In addition, look at the research process from another angle, what do I mean by that? Yes, in a different angle, serve an institutional review board (IRB) in an academic center, school or wherever you have an opportunity. Joining IRB review board will provide perspective on “risk”, “beneficence” and “do no harm” on designing and carrying out the research.

Do you have any projects you are involved with or publications you want to share? 

I am always into looking new projects that I can join in my field as well as other fields. Please feel free to contact me if you are looking for a collaborator or interested in my line of work. 

Here is my profile in research gate:

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November 12, 2019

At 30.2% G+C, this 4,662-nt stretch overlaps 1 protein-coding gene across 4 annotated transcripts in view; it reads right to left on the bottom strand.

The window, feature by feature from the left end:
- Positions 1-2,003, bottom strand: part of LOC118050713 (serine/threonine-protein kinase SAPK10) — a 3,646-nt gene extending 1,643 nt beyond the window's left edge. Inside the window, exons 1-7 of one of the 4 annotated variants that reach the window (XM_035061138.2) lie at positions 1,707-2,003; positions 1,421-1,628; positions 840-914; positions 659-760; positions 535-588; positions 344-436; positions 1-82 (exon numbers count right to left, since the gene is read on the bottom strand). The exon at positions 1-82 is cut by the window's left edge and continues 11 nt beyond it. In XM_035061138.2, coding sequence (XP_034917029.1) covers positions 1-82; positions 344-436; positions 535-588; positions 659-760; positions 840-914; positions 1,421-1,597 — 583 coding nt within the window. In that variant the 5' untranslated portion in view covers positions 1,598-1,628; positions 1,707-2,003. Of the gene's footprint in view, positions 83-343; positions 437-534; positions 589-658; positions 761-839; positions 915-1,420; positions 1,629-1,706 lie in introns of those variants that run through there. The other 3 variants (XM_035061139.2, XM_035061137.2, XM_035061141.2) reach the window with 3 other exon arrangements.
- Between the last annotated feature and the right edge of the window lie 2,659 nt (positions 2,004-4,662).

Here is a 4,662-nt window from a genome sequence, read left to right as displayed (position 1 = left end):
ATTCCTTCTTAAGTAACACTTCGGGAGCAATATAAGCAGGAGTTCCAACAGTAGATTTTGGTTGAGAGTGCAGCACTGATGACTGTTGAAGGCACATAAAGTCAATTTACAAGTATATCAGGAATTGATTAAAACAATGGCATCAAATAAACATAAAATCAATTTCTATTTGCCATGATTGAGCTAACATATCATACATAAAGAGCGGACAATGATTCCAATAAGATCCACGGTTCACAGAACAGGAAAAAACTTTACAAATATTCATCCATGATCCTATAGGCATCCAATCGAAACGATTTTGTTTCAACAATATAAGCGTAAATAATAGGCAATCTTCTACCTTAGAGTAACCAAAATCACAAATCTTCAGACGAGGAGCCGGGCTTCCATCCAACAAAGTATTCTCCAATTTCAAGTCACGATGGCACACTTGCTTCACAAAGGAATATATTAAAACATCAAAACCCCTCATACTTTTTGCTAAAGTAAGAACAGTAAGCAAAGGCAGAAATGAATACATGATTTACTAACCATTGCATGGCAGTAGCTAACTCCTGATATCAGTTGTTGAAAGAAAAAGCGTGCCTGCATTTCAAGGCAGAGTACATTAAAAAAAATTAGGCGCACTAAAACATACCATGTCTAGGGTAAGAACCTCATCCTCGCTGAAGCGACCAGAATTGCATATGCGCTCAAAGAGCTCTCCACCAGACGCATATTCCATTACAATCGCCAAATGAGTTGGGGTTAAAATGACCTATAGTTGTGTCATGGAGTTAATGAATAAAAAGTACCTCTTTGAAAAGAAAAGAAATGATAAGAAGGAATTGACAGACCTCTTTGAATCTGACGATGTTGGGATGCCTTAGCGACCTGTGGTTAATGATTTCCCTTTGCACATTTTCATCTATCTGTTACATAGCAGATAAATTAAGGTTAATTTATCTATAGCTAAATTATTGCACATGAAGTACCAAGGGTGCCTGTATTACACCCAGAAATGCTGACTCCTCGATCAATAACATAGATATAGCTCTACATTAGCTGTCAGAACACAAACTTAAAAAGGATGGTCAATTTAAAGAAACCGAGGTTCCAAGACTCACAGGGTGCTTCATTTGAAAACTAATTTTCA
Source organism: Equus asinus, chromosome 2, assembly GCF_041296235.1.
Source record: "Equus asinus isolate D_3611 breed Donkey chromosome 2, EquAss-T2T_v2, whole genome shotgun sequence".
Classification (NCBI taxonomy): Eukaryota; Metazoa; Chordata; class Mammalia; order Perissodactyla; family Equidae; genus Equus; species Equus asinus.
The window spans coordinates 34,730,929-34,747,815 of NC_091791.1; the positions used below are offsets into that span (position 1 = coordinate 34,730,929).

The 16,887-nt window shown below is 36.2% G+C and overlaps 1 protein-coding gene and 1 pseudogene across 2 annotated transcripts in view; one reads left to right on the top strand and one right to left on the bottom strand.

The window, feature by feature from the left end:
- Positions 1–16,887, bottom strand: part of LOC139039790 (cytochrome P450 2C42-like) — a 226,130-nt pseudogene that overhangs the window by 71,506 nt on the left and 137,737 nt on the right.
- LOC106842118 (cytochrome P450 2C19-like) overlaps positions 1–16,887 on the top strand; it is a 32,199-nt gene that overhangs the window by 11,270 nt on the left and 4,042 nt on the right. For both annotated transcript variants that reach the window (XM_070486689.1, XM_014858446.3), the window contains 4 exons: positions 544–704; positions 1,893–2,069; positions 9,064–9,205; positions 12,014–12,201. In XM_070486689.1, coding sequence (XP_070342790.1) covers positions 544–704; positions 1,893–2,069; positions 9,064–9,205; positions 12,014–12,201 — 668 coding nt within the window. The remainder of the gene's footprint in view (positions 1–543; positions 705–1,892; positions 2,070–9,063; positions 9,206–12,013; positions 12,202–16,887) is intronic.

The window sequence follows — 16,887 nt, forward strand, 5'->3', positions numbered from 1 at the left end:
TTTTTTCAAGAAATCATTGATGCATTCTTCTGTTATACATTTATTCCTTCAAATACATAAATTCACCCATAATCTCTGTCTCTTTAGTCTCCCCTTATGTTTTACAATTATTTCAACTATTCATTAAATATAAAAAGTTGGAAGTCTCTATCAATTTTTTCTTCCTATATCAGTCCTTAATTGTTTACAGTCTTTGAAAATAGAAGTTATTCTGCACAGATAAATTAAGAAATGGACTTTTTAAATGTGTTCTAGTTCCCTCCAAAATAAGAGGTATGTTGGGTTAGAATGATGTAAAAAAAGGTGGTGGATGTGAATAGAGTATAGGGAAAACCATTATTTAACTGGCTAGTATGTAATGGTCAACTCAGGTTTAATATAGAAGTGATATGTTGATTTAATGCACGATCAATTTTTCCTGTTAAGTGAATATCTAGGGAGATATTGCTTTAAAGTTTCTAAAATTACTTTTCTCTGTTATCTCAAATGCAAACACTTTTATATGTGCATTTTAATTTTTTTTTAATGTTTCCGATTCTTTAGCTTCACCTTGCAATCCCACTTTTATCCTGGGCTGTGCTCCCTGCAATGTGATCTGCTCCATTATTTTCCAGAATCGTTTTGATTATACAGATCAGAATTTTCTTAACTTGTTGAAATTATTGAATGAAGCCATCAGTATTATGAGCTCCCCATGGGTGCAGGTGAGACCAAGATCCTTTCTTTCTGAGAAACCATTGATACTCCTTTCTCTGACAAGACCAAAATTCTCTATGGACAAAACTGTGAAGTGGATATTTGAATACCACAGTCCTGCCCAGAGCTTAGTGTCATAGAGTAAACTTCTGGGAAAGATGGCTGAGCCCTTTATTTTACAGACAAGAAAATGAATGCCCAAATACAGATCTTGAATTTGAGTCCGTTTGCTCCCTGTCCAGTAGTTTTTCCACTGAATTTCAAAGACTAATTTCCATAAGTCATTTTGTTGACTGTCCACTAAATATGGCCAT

European Cancer Nursing Day 2020 falls in the WHO designated Year of the Nurse and Midwife.
European Oncology Nurses Society would like to give two talented cancer nurses – who can be nominated by themselves, their co-workers, managers or friends – special awards at the EONS13 Congress in recognition for the work that they do to reduce health inequalities and increase access to universal health care. If you would like to nominate any nurses for these awards, please send an email explaining the work that they do and why they should be awarded the ECND Strengthening Equality in Healthcare Award 2020 to by May 1st 2020.
Each winner will receive free travel, accommodation for three nights and registration to the EONS Congress in Madrid, September 19 to 21, 2020.